However, Cisi has raised its concerns about accepting inducements.
It said: “Whilst extravagant hospitality gifts and monetary inducements are clearly unacceptable, the banning of inducements outright is likely to have unintended consequences. If firms feel as though they cannot take a client, competitor or supplier out for lunch, or accept a space at a conference, for example, then opportunities for people to understand each other will be missed.
“These activities offer the possibility of collaboration, communication and development, which ultimately benefit the end user, and an outright ban may prove to ultimately disadvantage consumers.”
Cisi also questioned the FCA’s proposed approach regarding qualifications. The regulator is suggesting that training and competence requirements apply only to those staff who provide “personal recommendations”, as opposed to those who only provide guidance.
This relates to staff who advise customers along the lines of “this is what I think you should do”, versus those who say, “this is what you could do”.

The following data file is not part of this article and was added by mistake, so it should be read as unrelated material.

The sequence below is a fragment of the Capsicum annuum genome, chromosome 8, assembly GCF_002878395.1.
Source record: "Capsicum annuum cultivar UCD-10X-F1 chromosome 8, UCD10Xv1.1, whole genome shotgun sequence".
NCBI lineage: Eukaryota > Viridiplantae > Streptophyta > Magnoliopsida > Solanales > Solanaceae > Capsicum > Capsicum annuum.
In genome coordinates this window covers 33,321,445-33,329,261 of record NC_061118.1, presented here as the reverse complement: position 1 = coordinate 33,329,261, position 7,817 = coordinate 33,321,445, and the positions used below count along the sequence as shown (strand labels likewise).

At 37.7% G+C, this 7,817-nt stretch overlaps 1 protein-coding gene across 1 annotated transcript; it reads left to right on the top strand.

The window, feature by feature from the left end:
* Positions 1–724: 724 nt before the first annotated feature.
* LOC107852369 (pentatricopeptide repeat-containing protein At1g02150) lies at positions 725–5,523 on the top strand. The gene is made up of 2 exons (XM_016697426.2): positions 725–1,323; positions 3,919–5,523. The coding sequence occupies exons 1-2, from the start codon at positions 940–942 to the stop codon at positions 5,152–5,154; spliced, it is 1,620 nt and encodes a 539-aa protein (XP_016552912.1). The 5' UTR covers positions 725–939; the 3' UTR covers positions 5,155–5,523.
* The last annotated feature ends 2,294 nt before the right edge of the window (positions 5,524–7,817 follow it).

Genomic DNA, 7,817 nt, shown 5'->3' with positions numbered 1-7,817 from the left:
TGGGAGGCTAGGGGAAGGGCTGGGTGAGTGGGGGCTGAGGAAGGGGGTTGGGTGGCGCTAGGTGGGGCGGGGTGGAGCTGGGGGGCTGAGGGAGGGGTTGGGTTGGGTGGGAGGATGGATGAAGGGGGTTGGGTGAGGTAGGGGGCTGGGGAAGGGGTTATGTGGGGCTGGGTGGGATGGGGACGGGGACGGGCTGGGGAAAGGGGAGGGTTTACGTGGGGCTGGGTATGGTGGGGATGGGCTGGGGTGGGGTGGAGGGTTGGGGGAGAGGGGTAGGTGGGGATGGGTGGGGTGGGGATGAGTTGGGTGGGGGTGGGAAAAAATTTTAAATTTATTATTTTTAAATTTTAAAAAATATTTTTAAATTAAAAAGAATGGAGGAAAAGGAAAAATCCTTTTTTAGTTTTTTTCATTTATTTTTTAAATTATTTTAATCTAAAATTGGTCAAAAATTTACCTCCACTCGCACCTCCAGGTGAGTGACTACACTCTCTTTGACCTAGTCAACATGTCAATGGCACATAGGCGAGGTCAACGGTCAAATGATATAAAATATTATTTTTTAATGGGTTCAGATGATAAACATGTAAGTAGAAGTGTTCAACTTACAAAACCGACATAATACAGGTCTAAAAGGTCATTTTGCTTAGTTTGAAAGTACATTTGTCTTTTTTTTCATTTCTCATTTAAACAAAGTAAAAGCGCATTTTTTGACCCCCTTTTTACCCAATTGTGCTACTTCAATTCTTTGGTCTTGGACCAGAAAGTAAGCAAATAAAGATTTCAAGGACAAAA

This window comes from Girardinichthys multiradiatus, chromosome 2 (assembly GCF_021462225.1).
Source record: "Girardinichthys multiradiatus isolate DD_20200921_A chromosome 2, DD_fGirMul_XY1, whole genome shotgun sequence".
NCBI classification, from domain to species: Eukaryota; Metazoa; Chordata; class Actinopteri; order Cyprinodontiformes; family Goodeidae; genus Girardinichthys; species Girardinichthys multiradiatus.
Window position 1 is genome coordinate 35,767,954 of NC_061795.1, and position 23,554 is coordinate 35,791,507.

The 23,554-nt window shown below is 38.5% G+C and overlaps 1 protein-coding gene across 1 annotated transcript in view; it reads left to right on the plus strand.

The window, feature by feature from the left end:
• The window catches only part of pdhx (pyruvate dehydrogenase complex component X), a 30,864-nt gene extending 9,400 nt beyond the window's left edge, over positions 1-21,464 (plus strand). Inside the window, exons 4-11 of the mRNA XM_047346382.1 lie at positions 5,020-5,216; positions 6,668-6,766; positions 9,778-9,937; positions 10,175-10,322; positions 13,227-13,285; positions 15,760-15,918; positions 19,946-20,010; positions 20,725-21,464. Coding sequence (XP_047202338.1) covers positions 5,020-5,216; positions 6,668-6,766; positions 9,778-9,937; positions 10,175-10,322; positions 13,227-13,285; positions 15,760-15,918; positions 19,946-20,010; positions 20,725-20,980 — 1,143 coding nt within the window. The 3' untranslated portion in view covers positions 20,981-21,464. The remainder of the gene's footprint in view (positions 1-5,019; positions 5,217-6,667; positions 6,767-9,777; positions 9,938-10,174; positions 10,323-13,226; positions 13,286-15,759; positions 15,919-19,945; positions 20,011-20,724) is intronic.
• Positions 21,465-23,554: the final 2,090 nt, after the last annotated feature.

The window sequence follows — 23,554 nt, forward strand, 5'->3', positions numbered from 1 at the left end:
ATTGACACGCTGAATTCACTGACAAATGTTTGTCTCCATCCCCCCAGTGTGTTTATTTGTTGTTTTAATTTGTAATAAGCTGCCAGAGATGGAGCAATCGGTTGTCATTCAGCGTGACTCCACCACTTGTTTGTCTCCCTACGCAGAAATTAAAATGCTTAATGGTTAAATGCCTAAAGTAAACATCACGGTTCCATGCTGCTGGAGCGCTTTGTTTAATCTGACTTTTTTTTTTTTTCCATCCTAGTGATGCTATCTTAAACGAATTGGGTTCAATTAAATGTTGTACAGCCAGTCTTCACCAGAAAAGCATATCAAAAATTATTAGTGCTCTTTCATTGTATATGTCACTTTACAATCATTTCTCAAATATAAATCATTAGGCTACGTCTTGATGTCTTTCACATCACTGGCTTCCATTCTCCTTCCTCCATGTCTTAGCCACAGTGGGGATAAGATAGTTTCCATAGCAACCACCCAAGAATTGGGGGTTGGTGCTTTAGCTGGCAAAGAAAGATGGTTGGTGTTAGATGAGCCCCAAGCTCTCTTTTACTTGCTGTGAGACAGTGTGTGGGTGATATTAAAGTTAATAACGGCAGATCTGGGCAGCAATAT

“This move is counter-intuitive and could result in a detrimental end result for consumers,” Cisi said.
“Customers expect to deal with suitably qualified professionals, who they trust, when having discussions about their finances. In the light of a long list of mis-selling scandals there is still a lack of trust in financial services by consumers and narrowing the scope of training and competence (T&C) requirements is unlikely to do anything to help restore the trust.”
Cisi also noted: “Whilst there will be many informed consumers who will appreciate the difference between recommendations and guidance, there will be many (perhaps more) who are not aware of this subtle difference. In any case it is our belief that clients would expect the individual they are dealing with to undergo T&C and have relevant qualifications, irrespective of whether they are providing recommendations or guidance.”
Simon Culhane, Cisi chief executive, said: “We are not convinced that the FCA has analysed exactly how these two issues, of banning inducements and restricting qualifications, are likely to ultimately hurt the end user, the consumer.
“The proposal, in particular, sends the message to firms, professionals, employees and consumers that training, competence and qualifications are unimportant. Whilst the cost of the T&C does represent a significant investment for firms, technological advances have meant that more content is delivered at a keener price than ever before.
“The Cisi invites the FCA to engage us in a discussion about how T&C can be delivered in a cost-effective way to a wide audience, as we strongly believe that there is nothing to gain by shrinking the knowledge pool,” Culhane added.